Cells are often exposed to a high load of oxidants and free radicals. Oxidative stress can occur as a result of increased metabolic rate, increased oxygen tension, compromise of normal cellular antioxidants and many others endogenous and exogenous factors (Figure 1). Cell motility is a complex biological process, involved in development, inflammation, homeostasis, and pathological processes such as the invasion and metastatic spread of cancer (Collins et al. 2006). Cancer metabolism is a factor that might be exploited as a potential therapeutic target for drug discovery also on how a cancer cell differs in its metabolism to that of a rapidly proliferating normal cell (Vander Heiden et al. 2009). By small interfering RNA-based functional screening of over 200 metabolic enzymes, transporters, and regulators to identify those selectively required for prostate cancer cell survival. Ros and co-workers showed that treatment with a chemical antioxidant rescued the viability of PFKFB4 (one of the genes identified) -deficient prostate cancer cells, further suggesting that PFKFB4 mediates ROS detoxification in cancer cells. Together, these findings reveal that prostate cancer cells are exquisitely sensitive to metabolic perturbations that affect the balance between glucose and the pentose phosphate pathway and implicate PFKFB4 as a potential therapeutic target (Ros et al 2012).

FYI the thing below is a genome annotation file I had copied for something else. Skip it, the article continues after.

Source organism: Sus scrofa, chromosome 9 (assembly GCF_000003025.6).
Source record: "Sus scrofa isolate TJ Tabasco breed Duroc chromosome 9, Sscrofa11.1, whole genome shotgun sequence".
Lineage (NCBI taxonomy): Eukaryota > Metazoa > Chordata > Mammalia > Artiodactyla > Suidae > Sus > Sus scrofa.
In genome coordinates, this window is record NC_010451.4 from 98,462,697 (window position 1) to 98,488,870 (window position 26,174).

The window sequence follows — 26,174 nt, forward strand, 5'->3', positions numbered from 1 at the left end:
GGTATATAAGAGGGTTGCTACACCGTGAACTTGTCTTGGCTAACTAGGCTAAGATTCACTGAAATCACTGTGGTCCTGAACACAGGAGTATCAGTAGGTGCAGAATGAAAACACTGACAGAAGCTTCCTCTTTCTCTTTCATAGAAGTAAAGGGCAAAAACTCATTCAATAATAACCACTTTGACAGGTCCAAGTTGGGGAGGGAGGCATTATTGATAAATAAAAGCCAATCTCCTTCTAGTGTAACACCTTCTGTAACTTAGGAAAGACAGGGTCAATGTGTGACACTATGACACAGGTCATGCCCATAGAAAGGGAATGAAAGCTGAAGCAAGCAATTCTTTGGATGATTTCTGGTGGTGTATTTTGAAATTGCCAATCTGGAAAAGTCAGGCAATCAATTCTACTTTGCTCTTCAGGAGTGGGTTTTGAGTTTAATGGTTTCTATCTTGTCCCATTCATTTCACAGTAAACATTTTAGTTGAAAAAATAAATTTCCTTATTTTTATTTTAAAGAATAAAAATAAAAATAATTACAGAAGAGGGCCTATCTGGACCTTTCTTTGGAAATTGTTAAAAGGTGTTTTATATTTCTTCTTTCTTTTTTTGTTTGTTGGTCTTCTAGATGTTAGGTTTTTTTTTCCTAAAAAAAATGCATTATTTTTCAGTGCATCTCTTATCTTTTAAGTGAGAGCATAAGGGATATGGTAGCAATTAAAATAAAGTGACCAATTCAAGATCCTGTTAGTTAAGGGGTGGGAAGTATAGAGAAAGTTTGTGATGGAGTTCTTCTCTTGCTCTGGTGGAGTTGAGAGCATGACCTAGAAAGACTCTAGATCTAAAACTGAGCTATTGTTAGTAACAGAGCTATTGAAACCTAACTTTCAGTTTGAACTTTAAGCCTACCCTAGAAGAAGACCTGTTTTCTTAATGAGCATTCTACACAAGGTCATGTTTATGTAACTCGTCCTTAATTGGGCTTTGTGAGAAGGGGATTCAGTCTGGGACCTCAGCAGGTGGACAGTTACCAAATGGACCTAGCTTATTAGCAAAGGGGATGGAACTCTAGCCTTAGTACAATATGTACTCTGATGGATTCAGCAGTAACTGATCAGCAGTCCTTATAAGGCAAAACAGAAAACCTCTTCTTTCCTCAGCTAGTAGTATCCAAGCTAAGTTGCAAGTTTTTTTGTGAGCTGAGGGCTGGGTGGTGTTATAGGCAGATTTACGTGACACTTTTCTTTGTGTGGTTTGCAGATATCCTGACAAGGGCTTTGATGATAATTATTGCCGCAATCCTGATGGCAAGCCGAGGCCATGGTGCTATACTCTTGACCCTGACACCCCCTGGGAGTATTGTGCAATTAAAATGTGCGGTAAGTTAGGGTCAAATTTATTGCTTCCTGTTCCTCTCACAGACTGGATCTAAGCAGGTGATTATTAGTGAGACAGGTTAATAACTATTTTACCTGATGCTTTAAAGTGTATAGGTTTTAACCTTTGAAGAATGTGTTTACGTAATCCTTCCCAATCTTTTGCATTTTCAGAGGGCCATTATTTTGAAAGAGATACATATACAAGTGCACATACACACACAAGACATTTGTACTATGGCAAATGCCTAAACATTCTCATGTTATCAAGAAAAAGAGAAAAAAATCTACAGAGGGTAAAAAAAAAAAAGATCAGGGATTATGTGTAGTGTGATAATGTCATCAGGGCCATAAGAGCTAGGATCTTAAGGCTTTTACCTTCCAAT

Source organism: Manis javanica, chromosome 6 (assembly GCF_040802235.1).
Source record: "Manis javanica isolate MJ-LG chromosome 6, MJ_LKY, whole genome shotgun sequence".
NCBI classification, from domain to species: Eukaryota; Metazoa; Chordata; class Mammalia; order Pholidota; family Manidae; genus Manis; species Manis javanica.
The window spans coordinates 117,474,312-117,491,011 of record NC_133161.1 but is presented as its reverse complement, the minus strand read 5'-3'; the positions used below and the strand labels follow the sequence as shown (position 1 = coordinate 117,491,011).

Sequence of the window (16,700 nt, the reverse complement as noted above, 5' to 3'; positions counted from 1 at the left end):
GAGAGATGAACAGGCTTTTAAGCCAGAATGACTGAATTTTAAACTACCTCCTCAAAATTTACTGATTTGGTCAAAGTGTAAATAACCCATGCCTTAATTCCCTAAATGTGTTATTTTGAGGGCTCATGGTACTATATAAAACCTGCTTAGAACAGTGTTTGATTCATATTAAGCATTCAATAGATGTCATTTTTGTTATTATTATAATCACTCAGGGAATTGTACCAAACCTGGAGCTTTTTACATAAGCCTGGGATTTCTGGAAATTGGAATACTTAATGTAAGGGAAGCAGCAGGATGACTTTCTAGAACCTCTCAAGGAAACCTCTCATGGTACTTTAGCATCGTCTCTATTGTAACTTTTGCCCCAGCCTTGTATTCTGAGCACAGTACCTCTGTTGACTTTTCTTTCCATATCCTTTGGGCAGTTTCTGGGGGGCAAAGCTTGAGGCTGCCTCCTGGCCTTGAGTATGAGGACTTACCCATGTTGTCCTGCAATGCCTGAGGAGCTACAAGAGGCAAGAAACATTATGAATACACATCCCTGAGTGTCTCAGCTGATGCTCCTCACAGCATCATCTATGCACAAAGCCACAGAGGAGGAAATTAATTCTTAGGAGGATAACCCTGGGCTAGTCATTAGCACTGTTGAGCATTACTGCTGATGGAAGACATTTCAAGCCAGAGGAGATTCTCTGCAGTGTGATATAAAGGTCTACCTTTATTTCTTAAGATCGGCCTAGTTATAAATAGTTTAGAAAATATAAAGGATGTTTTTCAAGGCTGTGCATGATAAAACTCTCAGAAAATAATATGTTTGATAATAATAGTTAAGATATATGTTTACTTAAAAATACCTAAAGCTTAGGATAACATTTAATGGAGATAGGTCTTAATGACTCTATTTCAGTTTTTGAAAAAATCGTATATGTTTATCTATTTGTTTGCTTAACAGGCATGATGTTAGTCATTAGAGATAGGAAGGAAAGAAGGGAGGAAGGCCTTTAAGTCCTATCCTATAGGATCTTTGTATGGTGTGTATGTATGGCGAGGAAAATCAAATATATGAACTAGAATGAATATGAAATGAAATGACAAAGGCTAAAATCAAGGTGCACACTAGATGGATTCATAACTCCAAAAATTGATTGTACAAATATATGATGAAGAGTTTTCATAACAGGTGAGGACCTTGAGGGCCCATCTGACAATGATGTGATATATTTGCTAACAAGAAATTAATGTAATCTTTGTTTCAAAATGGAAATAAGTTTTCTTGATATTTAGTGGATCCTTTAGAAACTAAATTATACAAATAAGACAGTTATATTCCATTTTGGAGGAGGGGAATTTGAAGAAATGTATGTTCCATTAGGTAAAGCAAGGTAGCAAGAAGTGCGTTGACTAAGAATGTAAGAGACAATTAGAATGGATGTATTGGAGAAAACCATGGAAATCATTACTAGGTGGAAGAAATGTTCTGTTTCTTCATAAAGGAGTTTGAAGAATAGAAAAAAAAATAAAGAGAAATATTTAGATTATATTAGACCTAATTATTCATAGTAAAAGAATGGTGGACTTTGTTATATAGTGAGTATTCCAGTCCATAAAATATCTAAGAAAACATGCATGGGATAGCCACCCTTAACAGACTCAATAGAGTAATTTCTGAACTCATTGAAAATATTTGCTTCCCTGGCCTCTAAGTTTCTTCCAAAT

Under normal conditions, the antioxidant defence systems are probably capable of maintaining a low steady-state level of damage and thus protecting the cells (Zhou et al.2003). Among the risk factors for the development of prostate cancer are ageing and lifestyle. Un der situations of oxidative stress and with increasing age the organism may not be able to maintain homeostasis with deleterious and potentially unfortunate consequences.

a Dietary habits a Free radicals a Lipid peroxidation a Hypoxia =

a Anaemia a SH, redox changes E a Covalent binding a Protein damage a Health status a Genetic polymorphisms [



Na*, K* electrolyte changes Cyclic AMP Ca" transport others

• replication errors •chemical carcinogens

• other factors

DNA damage apoptosis _

Cell growth i!

I mechanical stimuli I chemical (hormones) I Genes

I Infectious agents

polyunsaturated fatty*. ^^

f] ~ """"antioxidants

V prostaglandin yy formation PGG2

citotoxicity tisuue destruction oxygen free radicals